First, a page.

Canadian Forces spokeswoman Major Indira Thackorie says the military and National Defence do not plan to alter the Afghanistan battlefield cenotaph because "it is considered an artifact of war and deemed to be final once Canada left the theatre of operation." She notes that plaques of soldiers from the Afghanistan Memorial Vigil will be reintegrated with the cenotaph. The memorial includes civilians who died in the operation, as well as more than 40 American soldiers who were under Canadian command.
Former Liberal senator Roméo Dallaire and veterans advocate Michael Blais want the country to commemorate military members who served in war and then died by suicide, particularly if the Forces determines their deaths were attributable to service and their families want names made public.
"There must be equality in recognition of national sacrifice," Mr. Blais says.
Mr. Dallaire, a retired lieutenant-general, adds: "It really burns me on Nov. 11, when we recognize, as we must, those who were killed in action and those even who committed suicide while overseas … but there is absolutely nothing that is said about the horrible sacrifices and cost to the families of those who killed themselves after the mission due to the injury of the mission."
In suicides that the military determines were attributable to service, mothers and widows are presented with the Memorial Cross. Better known as the Silver Cross, the medal is awarded whenever a military death is linked to army, navy or air-force duties.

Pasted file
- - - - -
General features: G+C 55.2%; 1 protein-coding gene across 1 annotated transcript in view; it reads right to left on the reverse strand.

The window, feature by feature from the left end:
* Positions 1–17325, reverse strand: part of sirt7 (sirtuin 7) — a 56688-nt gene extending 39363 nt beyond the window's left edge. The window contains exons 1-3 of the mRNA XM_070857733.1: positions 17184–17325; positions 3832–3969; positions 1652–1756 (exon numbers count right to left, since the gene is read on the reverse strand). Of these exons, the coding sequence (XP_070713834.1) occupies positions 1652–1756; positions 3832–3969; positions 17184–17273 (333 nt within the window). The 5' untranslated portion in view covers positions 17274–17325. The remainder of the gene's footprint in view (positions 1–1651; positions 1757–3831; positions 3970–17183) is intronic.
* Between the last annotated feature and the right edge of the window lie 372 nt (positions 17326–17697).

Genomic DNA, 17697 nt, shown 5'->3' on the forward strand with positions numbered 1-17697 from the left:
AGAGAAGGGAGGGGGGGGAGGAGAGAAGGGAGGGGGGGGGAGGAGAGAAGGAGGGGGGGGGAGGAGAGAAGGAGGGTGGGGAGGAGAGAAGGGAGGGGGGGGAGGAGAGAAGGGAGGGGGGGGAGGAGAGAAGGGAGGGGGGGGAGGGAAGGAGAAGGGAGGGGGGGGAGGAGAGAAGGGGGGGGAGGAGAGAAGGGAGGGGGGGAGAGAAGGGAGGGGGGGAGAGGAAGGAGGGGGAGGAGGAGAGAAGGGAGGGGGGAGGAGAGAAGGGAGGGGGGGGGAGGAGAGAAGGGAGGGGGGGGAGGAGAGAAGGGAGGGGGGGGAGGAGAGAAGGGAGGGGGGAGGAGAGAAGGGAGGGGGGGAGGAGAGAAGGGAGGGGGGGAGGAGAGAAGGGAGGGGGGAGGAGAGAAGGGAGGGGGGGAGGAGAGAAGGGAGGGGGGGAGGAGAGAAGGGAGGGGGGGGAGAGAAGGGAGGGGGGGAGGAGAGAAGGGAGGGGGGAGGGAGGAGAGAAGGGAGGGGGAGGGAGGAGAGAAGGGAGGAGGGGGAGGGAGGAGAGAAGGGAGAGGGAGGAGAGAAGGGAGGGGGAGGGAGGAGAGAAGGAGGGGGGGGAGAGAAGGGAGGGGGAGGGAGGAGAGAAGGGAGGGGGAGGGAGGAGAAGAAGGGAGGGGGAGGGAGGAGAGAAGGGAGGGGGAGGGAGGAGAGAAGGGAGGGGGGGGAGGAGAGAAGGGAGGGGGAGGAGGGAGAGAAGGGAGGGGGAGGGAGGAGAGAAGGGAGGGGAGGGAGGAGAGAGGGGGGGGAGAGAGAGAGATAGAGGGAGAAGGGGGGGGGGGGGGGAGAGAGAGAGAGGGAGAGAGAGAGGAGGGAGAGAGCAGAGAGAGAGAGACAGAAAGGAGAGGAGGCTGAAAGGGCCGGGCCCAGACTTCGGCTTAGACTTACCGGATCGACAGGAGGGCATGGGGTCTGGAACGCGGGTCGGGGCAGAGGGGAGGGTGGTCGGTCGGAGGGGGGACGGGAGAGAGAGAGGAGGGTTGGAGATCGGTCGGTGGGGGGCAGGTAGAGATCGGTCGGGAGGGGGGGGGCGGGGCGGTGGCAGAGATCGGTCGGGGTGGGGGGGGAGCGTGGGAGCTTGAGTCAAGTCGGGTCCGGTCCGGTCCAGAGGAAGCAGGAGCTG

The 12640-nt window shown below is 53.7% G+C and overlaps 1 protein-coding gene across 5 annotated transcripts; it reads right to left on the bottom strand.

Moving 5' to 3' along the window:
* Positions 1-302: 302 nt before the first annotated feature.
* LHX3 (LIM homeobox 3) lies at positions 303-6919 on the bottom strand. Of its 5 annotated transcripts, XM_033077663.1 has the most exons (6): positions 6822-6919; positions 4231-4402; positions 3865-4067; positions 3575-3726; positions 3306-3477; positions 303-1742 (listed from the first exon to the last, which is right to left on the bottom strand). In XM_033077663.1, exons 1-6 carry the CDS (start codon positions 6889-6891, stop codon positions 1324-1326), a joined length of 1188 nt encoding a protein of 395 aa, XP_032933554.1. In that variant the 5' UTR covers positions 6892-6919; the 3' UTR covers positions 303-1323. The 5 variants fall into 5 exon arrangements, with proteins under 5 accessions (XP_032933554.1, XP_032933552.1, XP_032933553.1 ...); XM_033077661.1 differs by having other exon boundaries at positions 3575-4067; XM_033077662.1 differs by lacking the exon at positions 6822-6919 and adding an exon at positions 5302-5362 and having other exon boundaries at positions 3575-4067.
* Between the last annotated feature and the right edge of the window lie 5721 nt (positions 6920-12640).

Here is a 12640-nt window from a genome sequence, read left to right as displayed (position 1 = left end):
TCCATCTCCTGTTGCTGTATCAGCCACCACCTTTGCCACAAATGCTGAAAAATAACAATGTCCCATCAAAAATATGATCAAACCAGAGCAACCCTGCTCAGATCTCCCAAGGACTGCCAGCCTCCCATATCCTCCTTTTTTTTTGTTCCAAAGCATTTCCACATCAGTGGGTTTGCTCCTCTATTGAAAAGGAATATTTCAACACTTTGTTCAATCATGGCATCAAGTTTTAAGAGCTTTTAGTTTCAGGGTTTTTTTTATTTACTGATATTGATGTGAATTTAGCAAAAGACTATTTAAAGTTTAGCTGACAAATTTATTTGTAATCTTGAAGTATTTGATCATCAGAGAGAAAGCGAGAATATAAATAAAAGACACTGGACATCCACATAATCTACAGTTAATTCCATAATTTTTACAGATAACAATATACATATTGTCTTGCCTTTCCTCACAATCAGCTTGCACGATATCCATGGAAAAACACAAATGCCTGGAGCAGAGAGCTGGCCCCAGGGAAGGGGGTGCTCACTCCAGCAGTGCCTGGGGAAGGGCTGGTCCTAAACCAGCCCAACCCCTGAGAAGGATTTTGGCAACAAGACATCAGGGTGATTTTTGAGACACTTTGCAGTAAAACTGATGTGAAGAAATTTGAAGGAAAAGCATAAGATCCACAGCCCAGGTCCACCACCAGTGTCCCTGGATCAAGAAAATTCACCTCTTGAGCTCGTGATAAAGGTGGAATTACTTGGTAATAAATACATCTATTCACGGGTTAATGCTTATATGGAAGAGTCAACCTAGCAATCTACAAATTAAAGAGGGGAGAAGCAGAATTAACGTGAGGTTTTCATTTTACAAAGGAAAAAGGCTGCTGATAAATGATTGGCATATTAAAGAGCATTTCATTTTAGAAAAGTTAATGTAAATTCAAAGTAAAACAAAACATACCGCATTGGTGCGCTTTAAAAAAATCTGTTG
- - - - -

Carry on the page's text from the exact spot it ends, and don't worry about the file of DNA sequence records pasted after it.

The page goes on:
The names of these military members can be added to the Books of Remembrance, which lie in the memorial chamber of the Peace Tower on Parliament Hill. Veterans Affairs spokeswoman Janice Summerby says the deaths must have occurred during service or within two years of being honourably released from the military.
Jane Byers and Maureen Eykelenboom are both Silver Cross mothers. Their sons were killed in combat in Afghanistan. Corporal Andrew Eykelenboom died in a suicide attack in August, 2006. Private David Byers and three other soldiers were killed a month later, when targeted by a suicide bomber on a bicycle.
Both women believe that soldiers who took their lives after serving in the Afghanistan war, and whose deaths were connected to their service, should be recognized in some way.
"I think that they should be held in honour just like anybody else's son was," says Ms. Byers, who lives in the Northern Ontario community of Espanola.
Ms. Eykelenboom says all soldiers traumatized by war deserve the nation's compassion and their families deserve the public's support.
"I don't think we have the right to judge how they died," the Vancouver Island resident says. "They're gone. Their families don't have their sons or their daughters. And that's a loss that I think the rest of the country needs to recognize – that there is a cost of doing war."
Are you a military family with a similar story? E-mail Renata D'Aliesio at firstname.lastname@example.org as she continues to bring attention to this important issue.